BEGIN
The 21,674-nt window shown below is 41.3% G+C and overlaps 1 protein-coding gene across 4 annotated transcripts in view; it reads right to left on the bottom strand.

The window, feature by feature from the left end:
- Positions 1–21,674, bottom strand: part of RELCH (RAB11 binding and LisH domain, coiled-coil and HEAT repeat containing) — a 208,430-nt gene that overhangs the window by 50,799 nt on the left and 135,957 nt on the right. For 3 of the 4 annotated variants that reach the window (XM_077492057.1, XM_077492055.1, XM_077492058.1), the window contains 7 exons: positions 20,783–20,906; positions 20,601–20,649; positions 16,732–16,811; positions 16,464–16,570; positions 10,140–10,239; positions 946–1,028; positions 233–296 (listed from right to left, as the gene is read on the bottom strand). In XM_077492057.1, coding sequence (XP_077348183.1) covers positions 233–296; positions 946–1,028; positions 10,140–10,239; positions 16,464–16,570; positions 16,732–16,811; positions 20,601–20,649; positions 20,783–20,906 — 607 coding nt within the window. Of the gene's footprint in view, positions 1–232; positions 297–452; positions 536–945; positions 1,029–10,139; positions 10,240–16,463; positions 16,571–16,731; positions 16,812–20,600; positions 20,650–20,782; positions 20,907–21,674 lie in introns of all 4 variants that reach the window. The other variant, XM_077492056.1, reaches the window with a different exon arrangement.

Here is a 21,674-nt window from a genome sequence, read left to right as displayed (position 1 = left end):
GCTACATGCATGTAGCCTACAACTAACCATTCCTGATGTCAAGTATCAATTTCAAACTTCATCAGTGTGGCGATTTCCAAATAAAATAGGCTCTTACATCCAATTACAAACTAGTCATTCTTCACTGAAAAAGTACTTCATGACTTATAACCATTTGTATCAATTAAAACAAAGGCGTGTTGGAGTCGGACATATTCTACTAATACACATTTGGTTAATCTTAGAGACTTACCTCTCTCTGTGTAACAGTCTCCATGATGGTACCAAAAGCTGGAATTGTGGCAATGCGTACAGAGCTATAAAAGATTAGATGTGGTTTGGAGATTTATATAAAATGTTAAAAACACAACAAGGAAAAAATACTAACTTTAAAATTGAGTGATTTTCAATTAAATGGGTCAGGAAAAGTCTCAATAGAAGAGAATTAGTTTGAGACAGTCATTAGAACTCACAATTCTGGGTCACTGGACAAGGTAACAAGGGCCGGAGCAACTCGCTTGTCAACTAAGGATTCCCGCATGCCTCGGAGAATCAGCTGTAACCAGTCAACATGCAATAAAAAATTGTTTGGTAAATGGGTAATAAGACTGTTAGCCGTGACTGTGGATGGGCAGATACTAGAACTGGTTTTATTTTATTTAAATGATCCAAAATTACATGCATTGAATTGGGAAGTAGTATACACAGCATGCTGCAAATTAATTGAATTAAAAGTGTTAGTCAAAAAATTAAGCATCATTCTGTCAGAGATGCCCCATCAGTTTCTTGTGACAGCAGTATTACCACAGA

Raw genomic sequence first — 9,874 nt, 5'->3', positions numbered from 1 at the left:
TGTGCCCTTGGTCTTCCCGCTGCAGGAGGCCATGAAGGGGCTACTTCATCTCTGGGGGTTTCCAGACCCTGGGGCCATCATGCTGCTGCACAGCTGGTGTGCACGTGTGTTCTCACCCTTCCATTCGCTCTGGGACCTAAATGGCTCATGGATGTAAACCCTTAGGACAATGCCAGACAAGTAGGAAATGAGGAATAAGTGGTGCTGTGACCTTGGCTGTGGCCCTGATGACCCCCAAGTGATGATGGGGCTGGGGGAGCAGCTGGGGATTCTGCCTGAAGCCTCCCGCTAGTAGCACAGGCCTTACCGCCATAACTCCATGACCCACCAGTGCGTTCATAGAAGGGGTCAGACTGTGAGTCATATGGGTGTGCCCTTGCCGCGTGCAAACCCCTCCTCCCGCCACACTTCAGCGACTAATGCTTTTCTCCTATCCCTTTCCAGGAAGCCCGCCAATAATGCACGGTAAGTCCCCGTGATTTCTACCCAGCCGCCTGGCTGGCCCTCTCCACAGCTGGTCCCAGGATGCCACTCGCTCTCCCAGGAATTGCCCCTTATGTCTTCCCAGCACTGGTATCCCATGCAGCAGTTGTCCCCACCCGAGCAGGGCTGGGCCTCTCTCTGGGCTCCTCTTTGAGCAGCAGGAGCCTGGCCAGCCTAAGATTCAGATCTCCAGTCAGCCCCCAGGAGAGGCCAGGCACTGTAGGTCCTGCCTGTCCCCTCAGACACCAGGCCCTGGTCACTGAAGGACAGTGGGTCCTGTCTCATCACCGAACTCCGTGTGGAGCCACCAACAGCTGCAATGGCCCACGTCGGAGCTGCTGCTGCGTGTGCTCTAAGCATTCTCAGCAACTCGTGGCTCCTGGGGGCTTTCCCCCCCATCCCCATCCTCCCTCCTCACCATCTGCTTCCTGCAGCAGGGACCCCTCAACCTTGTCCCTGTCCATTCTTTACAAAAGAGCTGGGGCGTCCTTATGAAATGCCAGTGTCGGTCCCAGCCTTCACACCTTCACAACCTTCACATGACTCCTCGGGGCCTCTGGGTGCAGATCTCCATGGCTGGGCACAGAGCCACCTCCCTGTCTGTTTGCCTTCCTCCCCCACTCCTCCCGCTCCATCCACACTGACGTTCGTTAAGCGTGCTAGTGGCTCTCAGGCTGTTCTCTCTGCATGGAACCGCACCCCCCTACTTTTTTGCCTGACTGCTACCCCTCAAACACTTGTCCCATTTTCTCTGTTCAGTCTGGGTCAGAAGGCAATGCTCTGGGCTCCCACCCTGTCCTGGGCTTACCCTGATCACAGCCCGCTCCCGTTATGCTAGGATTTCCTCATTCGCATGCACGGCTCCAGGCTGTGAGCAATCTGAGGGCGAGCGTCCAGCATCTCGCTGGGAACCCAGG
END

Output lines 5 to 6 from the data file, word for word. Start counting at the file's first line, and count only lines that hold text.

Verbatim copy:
GCTACATGCATGTAGCCTACAACTAACCATTCCTGATGTCAAGTATCAATTTCAAACTTCATCAGTGTGGCGATTTCCAAATAAAATAGGCTCTTACATCCAATTACAAACTAGTCATTCTTCACTGAAAAAGTACTTCATGACTTATAACCATTTGTATCAATTAAAACAAAGGCGTGTTGGAGTCGGACATATTCTACTAATACACATTTGGTTAATCTTAGAGACTTACCTCTCTCTGTGTAACAGTCTCCATGATGGTACCAAAAGCTGGAATTGTGGCAATGCGTACAGAGCTATAAAAGATTAGATGTGGTTTGGAGATTTATATAAAATGTTAAAAACACAACAAGGAAAAAATACTAACTTTAAAATTGAGTGATTTTCAATTAAATGGGTCAGGAAAAGTCTCAATAGAAGAGAATTAGTTTGAGACAGTCATTAGAACTCACAATTCTGGGTCACTGGACAAGGTAACAAGGGCCGGAGCAACTCGCTTGTCAACTAAGGATTCCCGCATGCCTCGGAGAATCAGCTGTAACCAGTCAACATGCAATAAAAAATTGTTTGGTAAATGGGTAATAAGACTGTTAGCCGTGACTGTGGATGGGCAGATACTAGAACTGGTTTTATTTTATTTAAATGATCCAAAATTACATGCATTGAATTGGGAAGTAGTATACACAGCATGCTGCAAATTAATTGAATTAAAAGTGTTAGTCAAAAAATTAAGCATCATTCTGTCAGAGATGCCCCATCAGTTTCTTGTGACAGCAGTATTACCACAGA

Raw genomic sequence first — 9,874 nt, 5'->3', positions numbered from 1 at the left: